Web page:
A United Nations court ruled Tuesday that China doesn't own 90 percent of the South China Sea, as it's been claiming for decades.
China has asserted a "nine-dash line" that has claimed large areas of the South China Sea since the end of World War II. Much of this zone is a lot closer to other Asian countries than to China.
The regime has said the Chinese people have over 2,000 years of activity in the area, giving the country historic rights.
The Philippines first brought China to a U.N. tribunal in 2013. And now, the court has ruled China has no historic rights at all. The country has no legal claim to vast amounts of the "nine-dash line," including all seven artificial islands China has built that are capable of military use.
The court also ruled against China's claims of an economic monopoly over large parts of the sea. In fact, it found China has been intruding on other countries' legitimate rights to control resources.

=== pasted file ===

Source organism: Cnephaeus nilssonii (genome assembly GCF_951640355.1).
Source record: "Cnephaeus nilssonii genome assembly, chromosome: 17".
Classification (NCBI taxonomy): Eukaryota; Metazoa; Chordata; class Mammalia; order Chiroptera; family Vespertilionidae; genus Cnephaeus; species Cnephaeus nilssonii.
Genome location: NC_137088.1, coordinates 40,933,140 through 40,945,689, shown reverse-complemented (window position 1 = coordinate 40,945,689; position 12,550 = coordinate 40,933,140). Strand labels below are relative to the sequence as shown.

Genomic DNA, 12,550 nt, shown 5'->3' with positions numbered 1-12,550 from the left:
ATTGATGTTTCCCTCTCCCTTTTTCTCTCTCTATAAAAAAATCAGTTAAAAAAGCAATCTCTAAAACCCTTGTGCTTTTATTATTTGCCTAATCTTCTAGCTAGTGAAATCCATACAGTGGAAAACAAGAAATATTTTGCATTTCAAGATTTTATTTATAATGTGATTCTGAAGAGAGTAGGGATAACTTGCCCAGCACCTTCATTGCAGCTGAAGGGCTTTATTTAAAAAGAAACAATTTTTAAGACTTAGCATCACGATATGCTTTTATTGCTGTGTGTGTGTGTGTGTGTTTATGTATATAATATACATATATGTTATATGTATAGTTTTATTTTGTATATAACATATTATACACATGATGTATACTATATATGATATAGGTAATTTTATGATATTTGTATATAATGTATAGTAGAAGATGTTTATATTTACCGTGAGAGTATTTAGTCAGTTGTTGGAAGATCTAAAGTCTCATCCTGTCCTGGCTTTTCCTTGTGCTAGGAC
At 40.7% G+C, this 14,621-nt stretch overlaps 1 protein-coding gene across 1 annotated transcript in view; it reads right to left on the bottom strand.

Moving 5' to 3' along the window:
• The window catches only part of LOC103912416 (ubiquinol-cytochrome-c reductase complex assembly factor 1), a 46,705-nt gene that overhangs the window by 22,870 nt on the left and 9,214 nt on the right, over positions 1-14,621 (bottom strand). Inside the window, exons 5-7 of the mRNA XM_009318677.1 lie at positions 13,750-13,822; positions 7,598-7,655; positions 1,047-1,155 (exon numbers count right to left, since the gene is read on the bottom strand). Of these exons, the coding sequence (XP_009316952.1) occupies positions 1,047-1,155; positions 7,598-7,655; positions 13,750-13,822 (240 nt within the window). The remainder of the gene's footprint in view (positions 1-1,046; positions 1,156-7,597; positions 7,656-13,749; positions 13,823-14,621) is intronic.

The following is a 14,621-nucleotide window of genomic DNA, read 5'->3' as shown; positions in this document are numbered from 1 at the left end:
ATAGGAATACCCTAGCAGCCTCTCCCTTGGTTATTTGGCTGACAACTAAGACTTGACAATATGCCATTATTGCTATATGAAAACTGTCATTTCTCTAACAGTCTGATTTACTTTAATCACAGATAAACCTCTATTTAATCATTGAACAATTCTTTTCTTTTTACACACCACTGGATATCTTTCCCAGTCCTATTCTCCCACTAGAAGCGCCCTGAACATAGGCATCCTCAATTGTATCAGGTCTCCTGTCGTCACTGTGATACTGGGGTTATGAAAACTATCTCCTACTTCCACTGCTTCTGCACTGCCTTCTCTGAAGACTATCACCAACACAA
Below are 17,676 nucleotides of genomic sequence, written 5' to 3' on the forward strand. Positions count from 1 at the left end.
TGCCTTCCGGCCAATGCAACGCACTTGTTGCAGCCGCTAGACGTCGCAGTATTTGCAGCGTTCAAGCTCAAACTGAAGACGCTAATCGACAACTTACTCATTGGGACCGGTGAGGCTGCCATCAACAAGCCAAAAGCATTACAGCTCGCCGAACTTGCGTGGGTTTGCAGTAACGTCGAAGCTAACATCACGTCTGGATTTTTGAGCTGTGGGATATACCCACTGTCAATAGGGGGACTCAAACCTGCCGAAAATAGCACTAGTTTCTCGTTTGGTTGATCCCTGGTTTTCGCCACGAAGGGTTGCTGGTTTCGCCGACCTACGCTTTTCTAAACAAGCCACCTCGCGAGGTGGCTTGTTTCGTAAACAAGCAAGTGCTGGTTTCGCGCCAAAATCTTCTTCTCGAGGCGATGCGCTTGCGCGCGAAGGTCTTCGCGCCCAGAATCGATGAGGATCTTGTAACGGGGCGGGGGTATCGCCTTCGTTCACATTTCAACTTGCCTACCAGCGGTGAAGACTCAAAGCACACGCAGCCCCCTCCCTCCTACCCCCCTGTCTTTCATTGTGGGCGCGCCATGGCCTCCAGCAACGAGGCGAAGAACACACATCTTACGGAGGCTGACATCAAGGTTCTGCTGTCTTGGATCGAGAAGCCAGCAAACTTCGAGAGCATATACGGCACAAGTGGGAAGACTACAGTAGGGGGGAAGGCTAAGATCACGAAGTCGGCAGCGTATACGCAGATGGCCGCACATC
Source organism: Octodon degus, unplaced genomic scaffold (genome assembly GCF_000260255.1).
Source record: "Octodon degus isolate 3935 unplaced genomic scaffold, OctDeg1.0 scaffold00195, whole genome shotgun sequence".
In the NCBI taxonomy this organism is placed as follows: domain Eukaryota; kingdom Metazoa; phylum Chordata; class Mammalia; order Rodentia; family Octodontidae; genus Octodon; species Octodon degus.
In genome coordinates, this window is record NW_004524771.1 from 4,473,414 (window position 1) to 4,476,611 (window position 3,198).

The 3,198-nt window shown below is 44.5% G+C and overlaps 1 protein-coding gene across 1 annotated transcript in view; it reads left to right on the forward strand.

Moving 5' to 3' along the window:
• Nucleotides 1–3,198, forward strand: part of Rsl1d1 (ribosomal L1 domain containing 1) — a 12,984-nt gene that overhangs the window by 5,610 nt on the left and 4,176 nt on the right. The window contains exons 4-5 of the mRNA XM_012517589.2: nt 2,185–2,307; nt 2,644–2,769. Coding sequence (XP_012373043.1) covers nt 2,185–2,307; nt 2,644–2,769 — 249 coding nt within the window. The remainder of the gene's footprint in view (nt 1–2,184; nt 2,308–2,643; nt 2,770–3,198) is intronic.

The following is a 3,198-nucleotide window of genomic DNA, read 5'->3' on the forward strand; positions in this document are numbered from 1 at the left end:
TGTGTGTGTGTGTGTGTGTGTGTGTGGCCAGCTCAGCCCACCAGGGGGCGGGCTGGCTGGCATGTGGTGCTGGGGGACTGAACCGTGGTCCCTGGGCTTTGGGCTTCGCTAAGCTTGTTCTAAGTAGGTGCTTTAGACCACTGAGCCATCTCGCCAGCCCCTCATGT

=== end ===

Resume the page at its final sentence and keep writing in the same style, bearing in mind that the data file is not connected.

It's a lot for Beijing to lose. The South China Sea holds a massive amount of oil and gas reserves, as well as some of the world's most vital shipping lanes.
Although the U.N.'s decision is a landmark verdict, there are no means of forcing China to dial back its expansionism. China has already said it won't follow the ruling.
And the country's defense ministry said troops will defend what China considers its sovereignty.
What happens next is up to the international community. China has claimed the support of 60 nations, but few of those countries have confirmed it.
China can largely count on Russia, Saudi Arabia and some other, smaller countries. The U.S., France, Great Britain, Japan and other nations are on the Philippines' side.